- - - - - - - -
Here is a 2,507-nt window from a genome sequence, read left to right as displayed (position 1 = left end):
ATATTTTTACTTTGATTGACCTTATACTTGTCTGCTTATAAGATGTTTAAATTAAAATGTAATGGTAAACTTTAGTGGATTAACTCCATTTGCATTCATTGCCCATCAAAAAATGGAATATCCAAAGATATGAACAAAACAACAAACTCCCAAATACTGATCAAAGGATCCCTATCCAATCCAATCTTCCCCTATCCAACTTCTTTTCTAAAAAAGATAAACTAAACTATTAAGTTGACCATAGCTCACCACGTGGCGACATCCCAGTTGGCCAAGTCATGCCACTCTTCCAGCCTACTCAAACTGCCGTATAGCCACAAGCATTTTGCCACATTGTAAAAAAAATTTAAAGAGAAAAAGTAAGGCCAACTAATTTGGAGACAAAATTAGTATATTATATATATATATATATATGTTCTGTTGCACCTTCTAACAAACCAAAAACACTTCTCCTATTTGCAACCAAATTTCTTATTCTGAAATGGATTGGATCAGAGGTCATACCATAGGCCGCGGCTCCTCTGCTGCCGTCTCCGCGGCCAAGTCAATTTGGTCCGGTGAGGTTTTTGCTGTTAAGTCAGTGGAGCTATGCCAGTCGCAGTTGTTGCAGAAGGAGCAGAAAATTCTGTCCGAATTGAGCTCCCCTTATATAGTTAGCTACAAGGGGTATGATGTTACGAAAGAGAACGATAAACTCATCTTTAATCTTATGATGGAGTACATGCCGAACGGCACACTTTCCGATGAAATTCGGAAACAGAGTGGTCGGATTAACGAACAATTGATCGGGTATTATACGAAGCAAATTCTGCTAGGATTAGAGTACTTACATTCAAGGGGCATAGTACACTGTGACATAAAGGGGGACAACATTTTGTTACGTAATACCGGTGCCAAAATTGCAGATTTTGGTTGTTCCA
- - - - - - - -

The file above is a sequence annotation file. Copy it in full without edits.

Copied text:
Here is a 2,507-nt window from a genome sequence, read left to right as displayed (position 1 = left end):
ATATTTTTACTTTGATTGACCTTATACTTGTCTGCTTATAAGATGTTTAAATTAAAATGTAATGGTAAACTTTAGTGGATTAACTCCATTTGCATTCATTGCCCATCAAAAAATGGAATATCCAAAGATATGAACAAAACAACAAACTCCCAAATACTGATCAAAGGATCCCTATCCAATCCAATCTTCCCCTATCCAACTTCTTTTCTAAAAAAGATAAACTAAACTATTAAGTTGACCATAGCTCACCACGTGGCGACATCCCAGTTGGCCAAGTCATGCCACTCTTCCAGCCTACTCAAACTGCCGTATAGCCACAAGCATTTTGCCACATTGTAAAAAAAATTTAAAGAGAAAAAGTAAGGCCAACTAATTTGGAGACAAAATTAGTATATTATATATATATATATATATGTTCTGTTGCACCTTCTAACAAACCAAAAACACTTCTCCTATTTGCAACCAAATTTCTTATTCTGAAATGGATTGGATCAGAGGTCATACCATAGGCCGCGGCTCCTCTGCTGCCGTCTCCGCGGCCAAGTCAATTTGGTCCGGTGAGGTTTTTGCTGTTAAGTCAGTGGAGCTATGCCAGTCGCAGTTGTTGCAGAAGGAGCAGAAAATTCTGTCCGAATTGAGCTCCCCTTATATAGTTAGCTACAAGGGGTATGATGTTACGAAAGAGAACGATAAACTCATCTTTAATCTTATGATGGAGTACATGCCGAACGGCACACTTTCCGATGAAATTCGGAAACAGAGTGGTCGGATTAACGAACAATTGATCGGGTATTATACGAAGCAAATTCTGCTAGGATTAGAGTACTTACATTCAAGGGGCATAGTACACTGTGACATAAAGGGGGACAACATTTTGTTACGTAATACCGGTGCCAAAATTGCAGATTTTGGTTGTTCCA